Now it is no more a secret who won 2014 Fields medals - they are:
Artur Avila - first Brazilian mathematician, Manjul Bhargava - first Indian mathematician, Martin Hairer - first Canadian mathematician, and Maryam Mirzakhani - first ever woman to receive this honor.
I love this picture:
First woman South Korean president Park Geun-hye,
first woman Fields medalist Miryam Mirzakhani,
first woman president of IMU Ingrid Daubechies
No Americans among this year's Field medalists - so was the piece in NYTimes coincidence?Which competition these days is not considered political?Iranian president tweeted about Mirzakhani - this tweet has also sparked political discussions. Some bloggers also try not to be too excited about Fields medal like
I love math and I hate Fields medal.
Terry Tao in his blog gives an explanation of the mathematics of Fields medalists 2014.
Of course, there is a lot of press now about them. Somehow less in press are discussed other prize winners. As my background is in computer science, I am always excited about Rolf Nevannlina prize winners. This year it is Subhash Khot. Typically, major math prizes are given for major results. But in this case, Subhash Khot is receiving the Nevanlinna Prize in large part for a conjecture – and even more
surprisingly, one whose truth experts can’t yet decide on.

I found through Twitter two mentions Mirzakhani's work that were mentioning me:  by Annalee Newitz and Ian Sample. It was a surprise for me because I never met Miryam or corresponded with her. I am not a research mathematician. How could possibly I could be linked with her? Both writers tried to explain Mirzakhani mathematics to general audience and one of the things they used - crocheted hyperbolic planes! I am happy that they have served for exactly the purpose they were created - to make hyperbolic geometry accessible and easier to explain. I am not sure though that Mirzakhani used anything like that. She has been quoted as mostly drawing pictures on large piece of paper. Her little daughter thinks that she is painting. But something familiar I saw in her pictures - here is a screen shot:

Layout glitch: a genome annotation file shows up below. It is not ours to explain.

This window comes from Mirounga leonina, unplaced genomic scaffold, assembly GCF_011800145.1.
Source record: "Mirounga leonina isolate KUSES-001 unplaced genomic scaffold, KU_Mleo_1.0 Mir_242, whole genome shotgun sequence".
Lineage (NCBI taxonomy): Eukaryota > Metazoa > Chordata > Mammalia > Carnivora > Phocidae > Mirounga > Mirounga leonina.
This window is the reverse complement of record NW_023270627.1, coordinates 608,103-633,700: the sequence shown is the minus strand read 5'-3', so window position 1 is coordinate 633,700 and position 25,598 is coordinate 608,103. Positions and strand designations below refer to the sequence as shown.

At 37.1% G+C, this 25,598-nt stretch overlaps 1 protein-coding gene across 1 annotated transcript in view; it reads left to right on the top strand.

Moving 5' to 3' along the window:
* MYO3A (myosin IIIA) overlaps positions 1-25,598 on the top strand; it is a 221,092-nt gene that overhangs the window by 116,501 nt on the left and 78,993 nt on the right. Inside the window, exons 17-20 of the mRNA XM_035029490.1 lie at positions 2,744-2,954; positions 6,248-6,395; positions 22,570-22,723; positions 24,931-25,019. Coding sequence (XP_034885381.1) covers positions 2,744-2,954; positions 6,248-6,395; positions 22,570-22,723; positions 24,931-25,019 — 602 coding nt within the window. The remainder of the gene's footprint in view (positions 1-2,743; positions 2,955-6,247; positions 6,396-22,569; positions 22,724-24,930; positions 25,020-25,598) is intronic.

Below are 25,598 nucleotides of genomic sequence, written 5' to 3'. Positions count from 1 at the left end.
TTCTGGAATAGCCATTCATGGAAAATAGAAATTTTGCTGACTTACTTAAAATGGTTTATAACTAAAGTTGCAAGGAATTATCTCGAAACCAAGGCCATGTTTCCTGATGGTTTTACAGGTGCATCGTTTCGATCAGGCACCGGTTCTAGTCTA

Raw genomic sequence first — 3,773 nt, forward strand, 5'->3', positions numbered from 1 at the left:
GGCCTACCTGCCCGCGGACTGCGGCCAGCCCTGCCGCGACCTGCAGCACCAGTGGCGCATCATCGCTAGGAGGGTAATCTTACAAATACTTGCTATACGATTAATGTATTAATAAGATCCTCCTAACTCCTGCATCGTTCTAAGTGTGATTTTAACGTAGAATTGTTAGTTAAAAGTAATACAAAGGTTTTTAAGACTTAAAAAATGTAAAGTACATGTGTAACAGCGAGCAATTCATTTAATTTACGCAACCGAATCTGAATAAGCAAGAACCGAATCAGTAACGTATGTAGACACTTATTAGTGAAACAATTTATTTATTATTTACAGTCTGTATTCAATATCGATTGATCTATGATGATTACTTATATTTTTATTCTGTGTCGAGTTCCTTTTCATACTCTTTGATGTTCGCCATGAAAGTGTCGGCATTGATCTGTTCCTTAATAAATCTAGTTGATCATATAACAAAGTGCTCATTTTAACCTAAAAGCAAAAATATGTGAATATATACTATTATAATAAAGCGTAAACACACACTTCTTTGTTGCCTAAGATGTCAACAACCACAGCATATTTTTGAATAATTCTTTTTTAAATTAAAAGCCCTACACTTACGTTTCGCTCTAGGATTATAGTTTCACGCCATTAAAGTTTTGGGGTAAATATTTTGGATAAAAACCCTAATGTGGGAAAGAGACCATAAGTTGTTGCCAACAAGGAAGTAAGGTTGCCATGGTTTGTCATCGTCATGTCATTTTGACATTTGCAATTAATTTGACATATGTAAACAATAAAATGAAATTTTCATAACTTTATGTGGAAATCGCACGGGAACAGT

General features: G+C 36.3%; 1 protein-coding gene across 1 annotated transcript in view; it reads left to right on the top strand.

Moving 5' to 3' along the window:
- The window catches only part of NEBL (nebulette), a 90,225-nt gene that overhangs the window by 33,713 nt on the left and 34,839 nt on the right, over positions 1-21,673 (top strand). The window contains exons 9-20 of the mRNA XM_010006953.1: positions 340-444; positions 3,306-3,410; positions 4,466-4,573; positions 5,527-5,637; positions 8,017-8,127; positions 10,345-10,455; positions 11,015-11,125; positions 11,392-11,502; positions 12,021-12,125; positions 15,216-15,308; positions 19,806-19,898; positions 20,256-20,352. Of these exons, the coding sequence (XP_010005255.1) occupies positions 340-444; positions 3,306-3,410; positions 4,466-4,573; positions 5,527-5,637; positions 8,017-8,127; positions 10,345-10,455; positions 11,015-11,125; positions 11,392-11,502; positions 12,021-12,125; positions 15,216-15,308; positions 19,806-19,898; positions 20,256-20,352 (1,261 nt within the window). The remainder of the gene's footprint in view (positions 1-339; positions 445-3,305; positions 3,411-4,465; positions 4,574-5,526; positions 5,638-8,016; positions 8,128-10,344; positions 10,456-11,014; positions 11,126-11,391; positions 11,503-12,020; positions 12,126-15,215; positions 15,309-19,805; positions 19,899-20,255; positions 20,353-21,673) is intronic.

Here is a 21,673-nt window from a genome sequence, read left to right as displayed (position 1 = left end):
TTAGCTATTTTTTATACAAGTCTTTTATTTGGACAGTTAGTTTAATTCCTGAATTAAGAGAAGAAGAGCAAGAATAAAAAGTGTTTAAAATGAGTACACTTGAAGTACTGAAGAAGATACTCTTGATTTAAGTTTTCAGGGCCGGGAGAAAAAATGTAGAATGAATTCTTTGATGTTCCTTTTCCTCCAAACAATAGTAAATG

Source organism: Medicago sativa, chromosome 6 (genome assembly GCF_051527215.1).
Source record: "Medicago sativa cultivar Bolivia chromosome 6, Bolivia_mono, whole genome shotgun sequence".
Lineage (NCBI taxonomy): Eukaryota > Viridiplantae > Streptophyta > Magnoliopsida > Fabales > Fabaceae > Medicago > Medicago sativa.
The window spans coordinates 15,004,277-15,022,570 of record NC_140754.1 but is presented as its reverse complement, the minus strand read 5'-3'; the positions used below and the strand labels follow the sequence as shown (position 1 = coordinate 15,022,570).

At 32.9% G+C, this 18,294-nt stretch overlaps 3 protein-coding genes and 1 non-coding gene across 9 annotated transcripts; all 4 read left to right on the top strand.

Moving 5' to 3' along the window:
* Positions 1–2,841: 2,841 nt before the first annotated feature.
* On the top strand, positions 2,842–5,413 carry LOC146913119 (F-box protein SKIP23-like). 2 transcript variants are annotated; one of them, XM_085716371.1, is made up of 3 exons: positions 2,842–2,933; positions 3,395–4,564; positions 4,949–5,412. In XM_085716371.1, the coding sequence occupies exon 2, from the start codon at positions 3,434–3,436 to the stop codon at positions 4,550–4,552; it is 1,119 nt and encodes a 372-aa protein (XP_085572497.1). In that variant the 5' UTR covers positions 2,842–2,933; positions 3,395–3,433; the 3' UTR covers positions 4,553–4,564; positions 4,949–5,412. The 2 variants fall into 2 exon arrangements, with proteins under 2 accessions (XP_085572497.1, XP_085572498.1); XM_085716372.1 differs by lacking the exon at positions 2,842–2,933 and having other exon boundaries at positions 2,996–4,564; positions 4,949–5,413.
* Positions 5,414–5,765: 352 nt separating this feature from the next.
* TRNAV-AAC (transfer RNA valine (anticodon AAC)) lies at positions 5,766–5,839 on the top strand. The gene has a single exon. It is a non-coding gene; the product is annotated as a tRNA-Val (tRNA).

Yes, indeed - those are "hyperbolic pair of pants" - term coined by Bill Thurston.
But please - do not ask me to explain Mirzakhani's results further than this! :-)

Tuesday, June 17, 2014

Geometry and fashion again - origami dresses


This amazing fashion designer is Diana Gamboa from Columbia who has been able to re-interpret ancient Japanese art of origami and to create these fabuluous dresses ... from paper. In her interview she also mentions that crochet is one of her favorite mediums but I could not find something as impressive by her done in crochet.

This is my favorite - last week I was leading workshop for teachers in exploring the space through design. This is wonderful example of that! Diana Gamboa says that she gets her ideas from her dreams, from her inner world. I wish there would be more beautiful geometric dreams.

You tube video from Paris Ethical Fashion Show in 2011 where these dresses can be seen moving

Brian Andrews Interview with Diana Gamboa :
"My mom taught me to believe in our dreams."